Kefir’s effect on milk can truly be described as magic. In my previous post, I spoke of the traditional cultures’ history, and explained how to source, keep and care for kefir grains, the mother culture of Kefir. Kefir grains can be used to make a delicious fermented milk known as kefir, and they can also be used as a starter culture to make a broad range of fresh and aged cheeses. In this post, I’ll explain how the culture can be used to make Creme Fraiche. In the next post, I’ll show how this Creme Fraiche can be used to churn a delicious cultured butter!
Crème fraîche (pronounced krem fresh—French for “fresh cream”) is lightly fermented, thickened cream. By adding culture to full-fat cream, then allowing that cream to ferment at room temperature, the cream slowly becomes acidic. Once it passes a certain acidity, the cream suddenly thickens into crème fraîche. If left to ferment longer, the thickened cream continues to sour, and eventually becomes what North Americans know as sour cream.
Crème fraîche is used in a different way from sour cream. Because it is lightly fermented, and still has some sweetness, it’s used the way most North Americans would use whipped cream. Best paired with fruit or dessert, crème fraîche is considered the perfect partner for strawberries. With more flavor than whipped cream, and less work to make (the bacteria thicken it up without any whipping!), crème fraîche can easily become a household staple.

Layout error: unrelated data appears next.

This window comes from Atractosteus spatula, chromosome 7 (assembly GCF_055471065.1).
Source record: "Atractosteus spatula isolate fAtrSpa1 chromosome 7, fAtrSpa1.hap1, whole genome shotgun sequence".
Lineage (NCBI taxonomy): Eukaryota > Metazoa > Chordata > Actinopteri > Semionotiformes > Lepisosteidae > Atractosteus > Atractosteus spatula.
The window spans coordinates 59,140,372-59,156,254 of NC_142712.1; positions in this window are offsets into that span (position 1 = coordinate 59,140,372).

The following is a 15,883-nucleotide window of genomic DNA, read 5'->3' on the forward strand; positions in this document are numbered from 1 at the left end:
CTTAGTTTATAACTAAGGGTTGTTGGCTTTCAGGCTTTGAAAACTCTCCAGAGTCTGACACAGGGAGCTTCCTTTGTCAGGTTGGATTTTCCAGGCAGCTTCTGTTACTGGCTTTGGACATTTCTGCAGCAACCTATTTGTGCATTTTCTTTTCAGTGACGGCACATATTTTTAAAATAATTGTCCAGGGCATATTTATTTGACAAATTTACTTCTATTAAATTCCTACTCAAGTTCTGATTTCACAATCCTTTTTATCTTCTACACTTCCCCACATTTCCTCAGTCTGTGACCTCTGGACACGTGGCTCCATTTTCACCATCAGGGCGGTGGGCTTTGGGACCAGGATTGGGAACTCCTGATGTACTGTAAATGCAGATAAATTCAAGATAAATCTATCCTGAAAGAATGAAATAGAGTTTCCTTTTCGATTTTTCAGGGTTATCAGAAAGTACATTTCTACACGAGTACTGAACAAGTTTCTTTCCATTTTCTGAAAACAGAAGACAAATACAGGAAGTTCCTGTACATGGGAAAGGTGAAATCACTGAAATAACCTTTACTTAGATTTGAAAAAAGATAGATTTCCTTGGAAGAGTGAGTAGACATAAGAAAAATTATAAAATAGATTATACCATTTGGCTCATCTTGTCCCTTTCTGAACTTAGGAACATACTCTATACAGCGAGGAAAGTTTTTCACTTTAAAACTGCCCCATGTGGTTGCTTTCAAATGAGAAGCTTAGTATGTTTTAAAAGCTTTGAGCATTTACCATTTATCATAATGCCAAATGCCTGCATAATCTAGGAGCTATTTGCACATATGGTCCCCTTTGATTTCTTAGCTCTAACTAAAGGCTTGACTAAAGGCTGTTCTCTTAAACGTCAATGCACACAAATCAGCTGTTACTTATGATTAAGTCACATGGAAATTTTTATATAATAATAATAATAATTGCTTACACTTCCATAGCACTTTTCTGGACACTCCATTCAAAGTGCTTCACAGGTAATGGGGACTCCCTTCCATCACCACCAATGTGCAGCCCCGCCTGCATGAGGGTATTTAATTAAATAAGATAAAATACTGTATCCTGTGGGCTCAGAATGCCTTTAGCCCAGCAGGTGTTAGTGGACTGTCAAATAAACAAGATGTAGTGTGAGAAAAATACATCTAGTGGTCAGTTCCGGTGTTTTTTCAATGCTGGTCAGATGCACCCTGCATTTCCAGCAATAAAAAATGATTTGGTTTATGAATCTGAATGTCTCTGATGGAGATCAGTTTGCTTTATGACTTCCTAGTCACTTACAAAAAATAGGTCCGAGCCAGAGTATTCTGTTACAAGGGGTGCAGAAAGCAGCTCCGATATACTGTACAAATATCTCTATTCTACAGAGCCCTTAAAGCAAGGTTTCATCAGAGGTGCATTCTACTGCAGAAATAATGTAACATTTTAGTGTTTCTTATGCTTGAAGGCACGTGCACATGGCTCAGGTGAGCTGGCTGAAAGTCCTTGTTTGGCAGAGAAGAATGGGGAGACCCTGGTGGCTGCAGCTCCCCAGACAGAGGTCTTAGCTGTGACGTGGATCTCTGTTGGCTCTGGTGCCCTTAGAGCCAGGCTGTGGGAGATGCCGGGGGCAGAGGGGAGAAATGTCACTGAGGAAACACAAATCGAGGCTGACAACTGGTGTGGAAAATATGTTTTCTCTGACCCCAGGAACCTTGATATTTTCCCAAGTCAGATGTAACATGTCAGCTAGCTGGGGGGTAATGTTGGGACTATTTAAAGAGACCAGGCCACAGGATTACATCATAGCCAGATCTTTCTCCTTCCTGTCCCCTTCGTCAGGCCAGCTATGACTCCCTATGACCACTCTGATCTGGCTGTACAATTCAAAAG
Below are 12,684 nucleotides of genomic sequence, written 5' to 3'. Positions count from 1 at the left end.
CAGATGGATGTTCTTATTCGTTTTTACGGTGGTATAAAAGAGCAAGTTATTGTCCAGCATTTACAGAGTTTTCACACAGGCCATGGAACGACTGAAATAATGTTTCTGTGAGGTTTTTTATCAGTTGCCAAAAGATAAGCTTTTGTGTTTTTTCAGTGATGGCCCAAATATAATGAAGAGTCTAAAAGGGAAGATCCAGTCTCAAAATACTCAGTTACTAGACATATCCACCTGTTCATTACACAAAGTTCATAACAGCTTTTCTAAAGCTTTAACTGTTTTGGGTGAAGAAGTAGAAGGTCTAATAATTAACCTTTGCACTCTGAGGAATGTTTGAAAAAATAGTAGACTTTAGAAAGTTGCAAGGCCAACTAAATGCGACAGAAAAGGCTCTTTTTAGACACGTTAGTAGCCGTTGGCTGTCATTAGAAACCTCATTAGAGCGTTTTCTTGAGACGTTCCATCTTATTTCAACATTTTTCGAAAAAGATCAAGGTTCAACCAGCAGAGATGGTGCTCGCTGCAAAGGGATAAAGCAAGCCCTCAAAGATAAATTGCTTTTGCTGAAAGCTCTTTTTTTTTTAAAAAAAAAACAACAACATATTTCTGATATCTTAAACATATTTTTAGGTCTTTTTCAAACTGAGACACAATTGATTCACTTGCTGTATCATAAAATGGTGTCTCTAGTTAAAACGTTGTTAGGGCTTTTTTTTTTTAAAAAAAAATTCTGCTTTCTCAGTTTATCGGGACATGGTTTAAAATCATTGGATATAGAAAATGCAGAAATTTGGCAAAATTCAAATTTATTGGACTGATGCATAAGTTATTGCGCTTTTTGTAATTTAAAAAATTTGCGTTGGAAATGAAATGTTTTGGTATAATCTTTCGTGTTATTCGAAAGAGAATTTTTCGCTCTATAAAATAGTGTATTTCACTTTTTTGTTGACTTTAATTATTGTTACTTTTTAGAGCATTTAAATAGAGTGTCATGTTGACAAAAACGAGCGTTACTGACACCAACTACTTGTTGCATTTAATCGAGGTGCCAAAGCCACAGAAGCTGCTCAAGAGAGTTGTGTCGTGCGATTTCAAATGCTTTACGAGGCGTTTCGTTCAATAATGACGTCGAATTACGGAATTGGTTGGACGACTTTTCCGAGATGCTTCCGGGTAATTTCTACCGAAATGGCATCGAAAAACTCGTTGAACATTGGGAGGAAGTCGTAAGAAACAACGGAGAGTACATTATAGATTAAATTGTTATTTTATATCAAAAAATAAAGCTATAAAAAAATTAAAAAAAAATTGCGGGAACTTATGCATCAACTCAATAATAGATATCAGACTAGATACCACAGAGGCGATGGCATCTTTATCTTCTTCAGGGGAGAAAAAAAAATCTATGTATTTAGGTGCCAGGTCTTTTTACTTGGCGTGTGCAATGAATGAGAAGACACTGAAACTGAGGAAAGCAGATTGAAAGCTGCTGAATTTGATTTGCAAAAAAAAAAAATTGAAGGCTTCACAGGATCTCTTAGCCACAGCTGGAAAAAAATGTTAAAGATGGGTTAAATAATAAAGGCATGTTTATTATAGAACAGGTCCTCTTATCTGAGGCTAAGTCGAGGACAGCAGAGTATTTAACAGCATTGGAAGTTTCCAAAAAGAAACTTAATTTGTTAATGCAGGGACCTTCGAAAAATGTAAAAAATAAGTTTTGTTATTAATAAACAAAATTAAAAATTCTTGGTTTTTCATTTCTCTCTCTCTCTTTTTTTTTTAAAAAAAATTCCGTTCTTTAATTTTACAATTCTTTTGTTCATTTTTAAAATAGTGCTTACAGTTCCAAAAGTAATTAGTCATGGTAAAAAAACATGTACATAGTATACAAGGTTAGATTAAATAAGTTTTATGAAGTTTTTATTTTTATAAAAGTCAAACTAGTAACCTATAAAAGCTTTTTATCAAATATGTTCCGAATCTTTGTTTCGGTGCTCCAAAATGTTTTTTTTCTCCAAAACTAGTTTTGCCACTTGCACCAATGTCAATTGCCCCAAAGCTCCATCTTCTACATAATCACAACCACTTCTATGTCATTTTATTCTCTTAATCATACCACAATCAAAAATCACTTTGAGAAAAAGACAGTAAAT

Cream skimmed from raw milk will ferment naturally and deliciously into crème fraîche due to the indigenous raw milk microorganisms that ferment its lactose into lactic acid. If cream has been pasteurized, bacteria need to be added back to the cream for it to ferment well. Most recipes for crème fraîche call for the use of freeze-dried commercial DVI (direct-vat inoculant) cultures, or store-bought buttermilk, whose cultural origins are DVI as well. Kefir grains can be used in place of packaged or store bought cultures as a sustainable source of microorganisms for fermenting both pasteurized or raw cream into crème fraîche. Once the crème fraîche is thickened, the kefir grains float to the top, and can be strained out and used again.
Time Frame: 24 to 48 hours
Yield: 1 pint (500mL) crème fraîche
Ingredients and equipment
- 1 tbsp (15 mL) , or 1 tbsp buttermilk
- 1 pint (500 mL) fresh, full-fat cream
- 1 quart (1 Liter) jar with lid; strainer
- Add kefir grains to fresh cream: Put the kefir grains, buttermilk in a jar and pour the cream over top. Cover the jar, and leave it out at room temperature.
- Leave the cream to ferment, at room temperature, until thick - at least 24 hours. Check up on it every so often to see if it has thickened, and stir it occasionally with a spoon.
- Strain out the kefir grains: Once the whole batch of cream has thickened (raw or unhomogenized cream may separate into thicker cream at the top, and thinner at the bottom), pass the crème fraîche through a sieve to remove the kefir grains.
- Be sure to put them in some fresh milk to feed them and care for them as described in the previous post.
- Crème fraîche will keep, refrigerated, for up to 1 week.
David Asher is an organic farmer and cheesemaker, cheese educator and cheese writer. He runs the Black Sheep School of Cheesemaking, and is the author of The Art of Natural Cheesemaking (available in the MOTHER EARTH NEWS store). Read all of David's blog posts here.
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